ADAM: Well, Africa, you know, it’s a fantastic destination. There’s a saying out there, if you could visit anyplace in the world twice, if you could go anywhere in the world, where would you go? To two different destinations. And a lot of people say, “I’d go to Africa twice”. The reason for that is the luxury, the wildlife, the nature, it’s just really an incredible place. And when we do Kenya and Tanzania, the hotels are very luxurious, the food is fantastic, you drive around in open-air safari vehicles, and so you see lions, you know, literally 2 yards out of the vehicle.

FISH: Lions, giraffes?

ADAM: Yeah!

FISH: Cheetahs?

ADAM: Cheetahs, yeah, we’ll have cheetahs come up and use the vehicle for shade! So I mean, they’re super close. A lot of these big cats, you know, they come in super close unexpectedly. And so you’ll have even leopards-

FISH: Listen, an African safari is, I’m probably not the only person that would say this, but it’s certainly on my bucket list.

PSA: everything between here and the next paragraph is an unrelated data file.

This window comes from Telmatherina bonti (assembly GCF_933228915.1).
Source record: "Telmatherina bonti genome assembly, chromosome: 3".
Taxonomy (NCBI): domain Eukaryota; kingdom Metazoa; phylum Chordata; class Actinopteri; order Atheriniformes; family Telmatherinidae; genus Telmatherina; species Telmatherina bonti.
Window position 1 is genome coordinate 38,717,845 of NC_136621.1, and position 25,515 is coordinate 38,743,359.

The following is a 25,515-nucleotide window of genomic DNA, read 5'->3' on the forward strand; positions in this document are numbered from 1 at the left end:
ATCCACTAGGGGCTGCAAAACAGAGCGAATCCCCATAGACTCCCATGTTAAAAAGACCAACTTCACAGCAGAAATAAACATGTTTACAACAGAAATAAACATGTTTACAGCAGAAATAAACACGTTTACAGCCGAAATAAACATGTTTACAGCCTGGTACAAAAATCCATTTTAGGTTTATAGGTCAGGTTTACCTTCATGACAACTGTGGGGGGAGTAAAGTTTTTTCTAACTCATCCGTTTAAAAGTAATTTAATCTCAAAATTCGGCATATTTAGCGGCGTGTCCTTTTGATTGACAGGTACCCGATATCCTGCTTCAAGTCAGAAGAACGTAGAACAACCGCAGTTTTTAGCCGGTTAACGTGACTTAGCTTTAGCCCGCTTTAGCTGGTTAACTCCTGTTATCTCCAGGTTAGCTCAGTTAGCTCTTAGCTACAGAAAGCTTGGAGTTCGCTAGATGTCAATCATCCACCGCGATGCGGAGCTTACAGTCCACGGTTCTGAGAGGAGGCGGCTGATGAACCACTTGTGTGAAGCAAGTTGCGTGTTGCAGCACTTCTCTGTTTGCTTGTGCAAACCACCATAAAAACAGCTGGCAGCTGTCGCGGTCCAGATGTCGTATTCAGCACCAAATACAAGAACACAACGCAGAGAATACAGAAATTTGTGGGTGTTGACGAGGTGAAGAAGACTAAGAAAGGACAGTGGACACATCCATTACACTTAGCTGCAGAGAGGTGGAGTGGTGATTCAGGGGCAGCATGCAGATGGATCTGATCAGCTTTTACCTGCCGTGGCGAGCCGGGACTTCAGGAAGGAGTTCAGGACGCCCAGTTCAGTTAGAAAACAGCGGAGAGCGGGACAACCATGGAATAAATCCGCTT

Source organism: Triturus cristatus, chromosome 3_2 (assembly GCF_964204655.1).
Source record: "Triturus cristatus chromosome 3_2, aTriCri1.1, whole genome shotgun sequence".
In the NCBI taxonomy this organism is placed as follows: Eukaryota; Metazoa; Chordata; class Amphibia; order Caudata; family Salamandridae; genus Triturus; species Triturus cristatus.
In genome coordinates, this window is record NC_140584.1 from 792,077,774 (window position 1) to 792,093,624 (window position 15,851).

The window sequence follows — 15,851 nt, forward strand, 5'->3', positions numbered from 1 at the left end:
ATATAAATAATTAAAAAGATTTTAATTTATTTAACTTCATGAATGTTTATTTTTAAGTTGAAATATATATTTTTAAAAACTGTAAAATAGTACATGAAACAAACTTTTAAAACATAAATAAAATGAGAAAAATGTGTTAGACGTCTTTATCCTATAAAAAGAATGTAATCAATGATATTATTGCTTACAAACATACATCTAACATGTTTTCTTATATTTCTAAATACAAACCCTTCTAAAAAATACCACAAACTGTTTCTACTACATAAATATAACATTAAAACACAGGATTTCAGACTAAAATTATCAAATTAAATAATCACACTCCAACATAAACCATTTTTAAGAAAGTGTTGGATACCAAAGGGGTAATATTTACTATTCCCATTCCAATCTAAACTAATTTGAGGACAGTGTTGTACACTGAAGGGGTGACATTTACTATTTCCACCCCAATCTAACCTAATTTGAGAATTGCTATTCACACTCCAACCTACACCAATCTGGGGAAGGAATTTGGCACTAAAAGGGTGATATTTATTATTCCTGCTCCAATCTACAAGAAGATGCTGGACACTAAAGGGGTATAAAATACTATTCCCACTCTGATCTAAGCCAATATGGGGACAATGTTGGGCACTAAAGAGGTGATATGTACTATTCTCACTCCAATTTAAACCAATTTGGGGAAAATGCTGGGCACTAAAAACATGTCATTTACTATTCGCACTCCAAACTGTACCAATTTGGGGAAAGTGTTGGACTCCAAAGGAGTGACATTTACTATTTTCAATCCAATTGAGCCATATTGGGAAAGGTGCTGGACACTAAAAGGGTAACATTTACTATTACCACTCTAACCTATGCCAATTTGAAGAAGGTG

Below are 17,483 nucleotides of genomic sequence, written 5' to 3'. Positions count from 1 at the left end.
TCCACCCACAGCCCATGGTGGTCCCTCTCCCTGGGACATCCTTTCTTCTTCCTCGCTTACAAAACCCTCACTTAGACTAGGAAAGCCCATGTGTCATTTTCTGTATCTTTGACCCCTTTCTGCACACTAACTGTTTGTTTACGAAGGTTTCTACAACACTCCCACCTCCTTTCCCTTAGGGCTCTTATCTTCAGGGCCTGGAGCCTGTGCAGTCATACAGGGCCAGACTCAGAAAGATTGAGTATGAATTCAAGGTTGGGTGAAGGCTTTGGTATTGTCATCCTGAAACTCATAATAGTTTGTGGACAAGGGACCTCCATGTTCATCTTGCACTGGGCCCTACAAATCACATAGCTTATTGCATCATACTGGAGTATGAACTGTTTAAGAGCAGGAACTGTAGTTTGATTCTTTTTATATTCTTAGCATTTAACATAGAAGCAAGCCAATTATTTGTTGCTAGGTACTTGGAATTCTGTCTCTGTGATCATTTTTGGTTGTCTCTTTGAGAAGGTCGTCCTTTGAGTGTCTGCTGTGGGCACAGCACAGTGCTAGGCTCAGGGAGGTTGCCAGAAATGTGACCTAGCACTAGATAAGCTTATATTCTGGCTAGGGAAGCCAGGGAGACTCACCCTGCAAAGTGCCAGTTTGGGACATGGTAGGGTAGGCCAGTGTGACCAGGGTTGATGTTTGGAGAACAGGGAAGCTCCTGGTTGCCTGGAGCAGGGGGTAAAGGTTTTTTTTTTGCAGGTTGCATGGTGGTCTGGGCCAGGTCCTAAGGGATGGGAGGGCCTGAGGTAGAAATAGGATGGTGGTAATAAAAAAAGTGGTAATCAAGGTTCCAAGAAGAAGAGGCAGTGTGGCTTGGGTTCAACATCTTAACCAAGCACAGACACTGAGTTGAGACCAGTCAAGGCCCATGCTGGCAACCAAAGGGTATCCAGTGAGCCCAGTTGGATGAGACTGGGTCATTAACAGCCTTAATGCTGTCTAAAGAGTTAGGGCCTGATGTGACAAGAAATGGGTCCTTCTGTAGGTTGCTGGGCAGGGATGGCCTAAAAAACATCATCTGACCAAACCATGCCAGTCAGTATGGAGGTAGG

ADAM: It needs to be. African safari should be on everyone’s bucket list. And any way you can put it together, you need to get it done at least once in your life.

FISH: And it’s nice to go with people you know. Because I feel like if you’re out there in radioland, whether you know Adam or not, you know him! We get to talk to him every Wednesday from Brushbuck. I also mentioned you do the Alaskan tours.

ADAM: Alaska, yes. So we fly into a remote lodge and go see bears for a couple days, around Lake Clark National Park. And the bear sightings can be very close, right out of the bus, lot of photography opportunities at bears less than 15 yards, in safe situations. And these are massive bears, they fish for salmon. In the early spring, when we go in June, we’re usually seeing, once again, you’re going to hit me for this, the mating season. (laughs)